The first week of July, every year, the Lions Club Carnival rolls into town and takes over part of the athletic fields. As I type these words, I can hear the music of the rides. It's just loud enough for me to realize I don't know current, pop music - at all; but it's not so loud that turning on my own music wouldn't drown it out completely. I like being in the quiet of my office and knowing that not so far away people are attempting to pop balloons with darts, quiet their stomachs after a ride on the Zipper and eat cones of cotton candy without getting cobweb-like wisps of it through their hair.
Each year there's talk about how the carnival has gone down hill, or has grown a bit seedy, compared to years gone by. I've never been to a carnival, the travelling sort where the midway promises giant, overstuffed toys as reward for your skill (or luck), that hasn't been a bit dirty and let's just admit it, low class. That's just as much a part of the experience as fried dough, the clink of a lapbar absentmindedly shaken by an attendant and the whine of over-tired, over-stimulated little ones. On some level, I think the garish, loud, chaotic elements of the carnival are exactly its appeal. As a teen it seemed like Vegas. It's a different world from our orderly, everyday existence.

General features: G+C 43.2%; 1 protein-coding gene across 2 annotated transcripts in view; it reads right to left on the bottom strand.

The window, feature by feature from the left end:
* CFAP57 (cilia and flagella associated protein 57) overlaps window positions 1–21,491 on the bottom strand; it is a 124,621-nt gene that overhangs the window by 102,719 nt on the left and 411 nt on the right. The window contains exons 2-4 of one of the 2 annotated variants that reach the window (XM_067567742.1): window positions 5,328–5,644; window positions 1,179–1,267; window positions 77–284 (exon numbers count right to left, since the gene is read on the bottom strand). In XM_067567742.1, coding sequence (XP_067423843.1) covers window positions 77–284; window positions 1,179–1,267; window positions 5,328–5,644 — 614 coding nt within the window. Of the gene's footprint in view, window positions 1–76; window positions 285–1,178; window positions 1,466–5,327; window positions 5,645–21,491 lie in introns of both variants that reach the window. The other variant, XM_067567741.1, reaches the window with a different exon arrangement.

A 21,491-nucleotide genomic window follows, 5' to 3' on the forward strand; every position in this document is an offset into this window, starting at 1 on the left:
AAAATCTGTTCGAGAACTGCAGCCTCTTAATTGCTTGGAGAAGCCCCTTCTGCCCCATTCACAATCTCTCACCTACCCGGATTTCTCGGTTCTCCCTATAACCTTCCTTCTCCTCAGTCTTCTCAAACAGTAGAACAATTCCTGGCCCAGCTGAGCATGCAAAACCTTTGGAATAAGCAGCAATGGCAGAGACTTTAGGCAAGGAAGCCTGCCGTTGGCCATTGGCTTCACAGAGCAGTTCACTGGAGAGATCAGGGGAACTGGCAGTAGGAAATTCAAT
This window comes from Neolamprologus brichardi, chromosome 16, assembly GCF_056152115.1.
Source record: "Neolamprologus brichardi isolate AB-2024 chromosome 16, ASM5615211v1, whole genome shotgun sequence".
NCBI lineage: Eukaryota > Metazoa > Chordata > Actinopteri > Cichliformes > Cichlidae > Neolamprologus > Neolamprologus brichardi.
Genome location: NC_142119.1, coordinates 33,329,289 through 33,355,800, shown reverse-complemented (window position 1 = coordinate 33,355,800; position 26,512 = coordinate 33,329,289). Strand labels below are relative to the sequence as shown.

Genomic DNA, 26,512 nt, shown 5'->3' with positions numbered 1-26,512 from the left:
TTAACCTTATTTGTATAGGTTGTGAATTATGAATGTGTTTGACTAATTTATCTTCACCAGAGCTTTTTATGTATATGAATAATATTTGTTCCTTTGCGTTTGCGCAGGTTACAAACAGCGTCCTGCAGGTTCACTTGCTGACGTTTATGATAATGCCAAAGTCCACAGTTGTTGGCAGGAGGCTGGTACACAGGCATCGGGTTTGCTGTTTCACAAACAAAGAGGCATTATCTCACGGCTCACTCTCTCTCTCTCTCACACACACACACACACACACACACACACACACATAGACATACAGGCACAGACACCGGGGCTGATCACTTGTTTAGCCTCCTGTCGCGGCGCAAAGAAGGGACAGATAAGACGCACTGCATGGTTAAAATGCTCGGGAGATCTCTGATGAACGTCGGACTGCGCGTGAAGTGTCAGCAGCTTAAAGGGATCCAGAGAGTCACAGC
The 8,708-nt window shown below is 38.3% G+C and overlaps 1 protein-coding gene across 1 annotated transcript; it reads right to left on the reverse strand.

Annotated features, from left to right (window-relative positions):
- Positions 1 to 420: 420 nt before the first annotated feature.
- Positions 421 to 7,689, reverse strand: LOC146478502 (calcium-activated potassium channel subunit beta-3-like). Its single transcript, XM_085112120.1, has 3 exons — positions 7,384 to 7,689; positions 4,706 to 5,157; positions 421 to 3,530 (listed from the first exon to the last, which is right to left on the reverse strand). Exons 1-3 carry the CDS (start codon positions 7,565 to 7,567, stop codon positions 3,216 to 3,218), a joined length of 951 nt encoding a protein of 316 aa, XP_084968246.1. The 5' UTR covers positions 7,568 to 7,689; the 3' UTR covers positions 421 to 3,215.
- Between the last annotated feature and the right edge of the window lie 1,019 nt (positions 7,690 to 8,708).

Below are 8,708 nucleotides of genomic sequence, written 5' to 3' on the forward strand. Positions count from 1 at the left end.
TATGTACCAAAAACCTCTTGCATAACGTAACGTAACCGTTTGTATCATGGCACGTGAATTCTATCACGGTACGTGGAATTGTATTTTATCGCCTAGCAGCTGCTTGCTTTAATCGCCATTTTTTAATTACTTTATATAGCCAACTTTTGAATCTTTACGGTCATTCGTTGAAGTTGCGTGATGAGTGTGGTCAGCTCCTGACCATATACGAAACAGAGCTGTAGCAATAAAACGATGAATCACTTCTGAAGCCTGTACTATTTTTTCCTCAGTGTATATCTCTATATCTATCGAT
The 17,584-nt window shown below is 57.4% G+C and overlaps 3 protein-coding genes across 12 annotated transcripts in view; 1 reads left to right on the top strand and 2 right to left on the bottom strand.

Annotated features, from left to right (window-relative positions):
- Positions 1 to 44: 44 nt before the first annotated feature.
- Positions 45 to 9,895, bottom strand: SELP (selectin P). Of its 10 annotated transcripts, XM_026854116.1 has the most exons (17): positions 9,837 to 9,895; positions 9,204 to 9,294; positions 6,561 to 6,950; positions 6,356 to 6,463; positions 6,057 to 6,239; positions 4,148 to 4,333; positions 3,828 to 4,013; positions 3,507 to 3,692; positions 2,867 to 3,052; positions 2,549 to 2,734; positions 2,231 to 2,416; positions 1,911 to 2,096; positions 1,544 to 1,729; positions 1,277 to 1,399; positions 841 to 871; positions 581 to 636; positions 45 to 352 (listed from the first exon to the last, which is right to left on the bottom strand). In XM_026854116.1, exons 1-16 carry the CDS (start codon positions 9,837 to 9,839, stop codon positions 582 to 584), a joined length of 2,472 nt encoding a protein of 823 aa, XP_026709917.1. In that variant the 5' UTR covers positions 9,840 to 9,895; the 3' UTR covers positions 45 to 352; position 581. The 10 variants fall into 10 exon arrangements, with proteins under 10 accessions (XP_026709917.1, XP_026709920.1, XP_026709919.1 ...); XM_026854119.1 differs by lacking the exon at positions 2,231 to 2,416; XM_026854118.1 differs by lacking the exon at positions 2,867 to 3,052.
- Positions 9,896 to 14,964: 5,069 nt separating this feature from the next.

No matter what people's thoughts on the rides and the midway, I've never heard a word against the annual fireworks show. Not many towns in the area put on their own fireworks shows, being so close to Boston and the famous Boston Pops Fireworks Spectacular. While no suburb could possibly compete with the show the Pops puts on, it's televised nationwide after all, I'll take the hometown experience every time.
Last night as the daylight started to fade, cars streamed into Lexington center. Troupes of families toting lawn chairs converged on Mass. Ave, making their way toward the high school. Many people with dogs or especially young children opted for the reduced vision, but increased space of watching from the Battle Green. Blankets formed little islands of color, with dogs, children and frisbees tumbling and racing in between.
Most years I plan fireworks night so I have time to walk to the carnival and stand in line for fried dough before finding a place to view the fireworks. But yesterday it dawned on me that it was already July and I hadn't had my favorite summer treat, a pretzel cone from Rancatore's. So I walked to Lexington center just as everyone else seemed to move away from it.